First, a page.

Thursday, May 28, 2015


How is your life going?  Is it humming along with business as usual, or has something interrupted your regular routine?  It may be a happy occasion that has broken the normal rhythm, or it could be sickness or tragedy.  Life has a way of letting us know we are not in control.  And God often allows interruptions to turn our eyes to Him and away from the frantic rush we live in or the mundane schedule we cling to.
When we experience divine interruptions, it’s time to proceed with caution, to slow down and pay close attention, because God is speaking into the normalcy of our routines to capture our attention.  These divine interruptions turn us away from the sameness of our lives and cause us to focus on something else.  We will either focus on the situation itself, or we can look deeper to the God Who is calling our name, the God Who beckons us to break our routine to see Him and listen to His voice.
When business as usual suddenly ceases, we rarely know what to do with ourselves or how to respond.  We find ourselves in the realm of the unknown and on the verge of change that causes us to feel unsure and even a little hesitant to proceed at all.  In those times we will hear the voice of cynicism, fear and intimidation shouting for our attention.  But, be still and wait until you hear the whisper of God’s voice. Depending on the nature of these disruptions of the normal, we may feel a surge of power and insight within our hearts, even an excitement to move in a new direction.  Or we may feel we have reached the end and have no desire to go any further at all.  But God is waiting for us to look His way and listen to what He has to say.  What does He want us to do with this turn of events?  What is He saying to us from the midst of the uncertainty?  Some never hear Him speak even when “business as usual” is brought to a screeching halt.  Others hear, but cling to business as usual as if nothing had happened.
Such was the case with Belshazzar, king of Babylon.  God drastically interrupted his “business as usual”.  Belshazzar knew about God because when Nebuchadnezzar, his predecessor, had conquered Judah, Judah’s God conquered Nebuchadnezzar.  Belshazzar knew the whole story. Obviously, Belshazzar didn't learn from Nebuchadnezzar's experiences.  Who knows how many divine interruptions Belshazzar ignored before this final interruption we read about in Daniel 5.
"Belshazzar the king made a great feast to a thousand of his lords, and drank wine before the thousand.”  While he was drinking, he commanded that the gold and silver vessels that Nebuchadnezzar had taken out of God’s temple be brought for them to drink from.  So they were brought, and “they drank wine, and praised the gods of gold, and of silver, of brass, of iron, of wood, and of stone.  In the same hour came forth fingers of a man's hand, and wrote over against the candlestick upon the plaster of the wall of the king's palace: and the king saw the part of the hand that wrote.”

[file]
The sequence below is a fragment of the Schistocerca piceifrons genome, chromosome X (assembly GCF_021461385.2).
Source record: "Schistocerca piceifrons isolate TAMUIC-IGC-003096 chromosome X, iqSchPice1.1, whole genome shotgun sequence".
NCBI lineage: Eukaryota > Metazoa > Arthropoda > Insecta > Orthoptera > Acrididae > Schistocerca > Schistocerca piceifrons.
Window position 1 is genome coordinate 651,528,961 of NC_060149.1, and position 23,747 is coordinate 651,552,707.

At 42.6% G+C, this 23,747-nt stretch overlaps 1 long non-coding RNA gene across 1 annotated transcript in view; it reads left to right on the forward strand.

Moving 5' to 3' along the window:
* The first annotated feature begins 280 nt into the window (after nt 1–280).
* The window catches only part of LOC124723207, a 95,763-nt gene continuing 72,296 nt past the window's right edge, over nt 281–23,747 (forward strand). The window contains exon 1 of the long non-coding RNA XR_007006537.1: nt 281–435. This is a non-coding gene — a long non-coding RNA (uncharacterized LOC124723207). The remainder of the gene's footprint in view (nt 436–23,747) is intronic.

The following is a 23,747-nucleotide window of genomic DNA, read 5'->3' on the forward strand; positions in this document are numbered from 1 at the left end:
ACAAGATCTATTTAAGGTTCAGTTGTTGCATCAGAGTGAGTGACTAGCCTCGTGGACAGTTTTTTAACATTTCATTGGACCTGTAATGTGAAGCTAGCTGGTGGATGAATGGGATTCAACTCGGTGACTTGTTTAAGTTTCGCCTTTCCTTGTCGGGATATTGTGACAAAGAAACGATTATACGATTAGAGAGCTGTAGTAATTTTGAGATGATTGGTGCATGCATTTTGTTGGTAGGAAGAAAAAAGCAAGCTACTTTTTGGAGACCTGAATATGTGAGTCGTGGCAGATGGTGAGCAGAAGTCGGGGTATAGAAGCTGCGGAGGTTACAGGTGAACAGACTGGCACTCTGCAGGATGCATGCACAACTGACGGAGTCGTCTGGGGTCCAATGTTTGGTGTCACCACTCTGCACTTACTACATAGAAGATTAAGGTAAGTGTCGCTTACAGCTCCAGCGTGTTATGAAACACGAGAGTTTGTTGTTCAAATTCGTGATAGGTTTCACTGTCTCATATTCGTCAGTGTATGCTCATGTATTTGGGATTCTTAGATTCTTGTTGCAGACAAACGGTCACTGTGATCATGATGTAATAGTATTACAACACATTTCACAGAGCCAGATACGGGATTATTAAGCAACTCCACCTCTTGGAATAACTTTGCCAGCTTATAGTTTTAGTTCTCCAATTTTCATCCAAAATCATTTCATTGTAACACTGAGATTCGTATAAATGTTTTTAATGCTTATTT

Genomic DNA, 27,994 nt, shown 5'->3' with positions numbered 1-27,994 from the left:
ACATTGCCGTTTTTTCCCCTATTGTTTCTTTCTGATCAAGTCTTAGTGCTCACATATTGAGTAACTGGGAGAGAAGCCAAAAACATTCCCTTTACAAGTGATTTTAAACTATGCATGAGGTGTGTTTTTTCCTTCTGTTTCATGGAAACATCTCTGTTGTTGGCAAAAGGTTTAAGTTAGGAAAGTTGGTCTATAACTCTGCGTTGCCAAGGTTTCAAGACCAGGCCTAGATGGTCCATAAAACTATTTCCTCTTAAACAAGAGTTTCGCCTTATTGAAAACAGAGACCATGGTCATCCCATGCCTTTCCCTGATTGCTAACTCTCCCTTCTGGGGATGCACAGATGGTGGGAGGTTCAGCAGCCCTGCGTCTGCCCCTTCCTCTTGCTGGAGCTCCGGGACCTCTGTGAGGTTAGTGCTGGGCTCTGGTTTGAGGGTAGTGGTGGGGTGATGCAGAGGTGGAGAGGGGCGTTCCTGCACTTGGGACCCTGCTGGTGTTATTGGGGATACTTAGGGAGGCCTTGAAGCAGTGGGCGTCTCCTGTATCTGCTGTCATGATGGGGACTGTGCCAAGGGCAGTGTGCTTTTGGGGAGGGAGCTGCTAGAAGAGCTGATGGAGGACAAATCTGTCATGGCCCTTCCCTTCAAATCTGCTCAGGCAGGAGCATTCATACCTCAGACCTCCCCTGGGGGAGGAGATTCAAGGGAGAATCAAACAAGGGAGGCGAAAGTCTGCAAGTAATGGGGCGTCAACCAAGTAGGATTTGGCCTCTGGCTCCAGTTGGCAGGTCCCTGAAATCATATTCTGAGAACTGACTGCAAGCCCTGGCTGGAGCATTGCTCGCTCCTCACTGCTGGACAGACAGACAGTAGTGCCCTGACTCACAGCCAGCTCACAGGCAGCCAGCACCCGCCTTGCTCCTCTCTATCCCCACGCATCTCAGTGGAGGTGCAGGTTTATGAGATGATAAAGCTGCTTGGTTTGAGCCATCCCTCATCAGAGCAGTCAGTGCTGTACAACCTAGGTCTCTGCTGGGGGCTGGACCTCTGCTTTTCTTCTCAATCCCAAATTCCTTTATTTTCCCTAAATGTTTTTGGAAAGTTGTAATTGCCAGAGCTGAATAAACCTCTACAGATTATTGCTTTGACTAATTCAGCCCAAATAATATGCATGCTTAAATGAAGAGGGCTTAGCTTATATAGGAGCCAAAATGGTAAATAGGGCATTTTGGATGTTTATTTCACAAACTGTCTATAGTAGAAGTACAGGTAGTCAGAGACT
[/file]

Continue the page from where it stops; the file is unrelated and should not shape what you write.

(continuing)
Can you imagine hosting a royal party and having it interrupted by a man’s fingers writing on the wall in the candlelight?  The king was terrified, as any of us would be.  He turned pale and was shaking uncontrollably.  It was a sobering experience in every sense of the word.  He immediately called for his “astrologers, the Chaldeans, and the soothsayers.”  He must have thought he was still in control.  After all, he had resources.  He offered a high position to whoever could read the writing and explain the meaning, but none could do it. Belshazzar’s revelry had been interrupted by something terrifying that neither he nor all his lords and wise men could understand, explain or control. 
Finally, Daniel was brought in, and he reminded Belshazzar how Nebuchadnezzar was given a great kingdom, but “when his heart was lifted up, and his mind hardened in pride, he was deposed from his kingly throne, and they took his glory from him…till he knew that the most high God ruled in the kingdom of men, and that he appointeth over it whomsoever he will.  And thou his son, O Belshazzar, hast not humbled thine heart, though thou knewest all this; But hast lifted up thyself against the Lord of heaven.”  Belshazzar was living life as he chose, but that never goes on forever.  He knew who God was and what He had done, but he chose to ignore Him.  And now he was being called into account. 
Then Daniel read the message sent from the Most High God, not the gods they were drinking to, but the One Belshazzar had excluded from his life and worship.  “This is the interpretation of the thing: Mene; God hath numbered thy kingdom, and finished it.  Tekel; Thou art weighed in the balances, and art found wanting.  Peres; Thy kingdom is divided, and given to the Medes and Persians."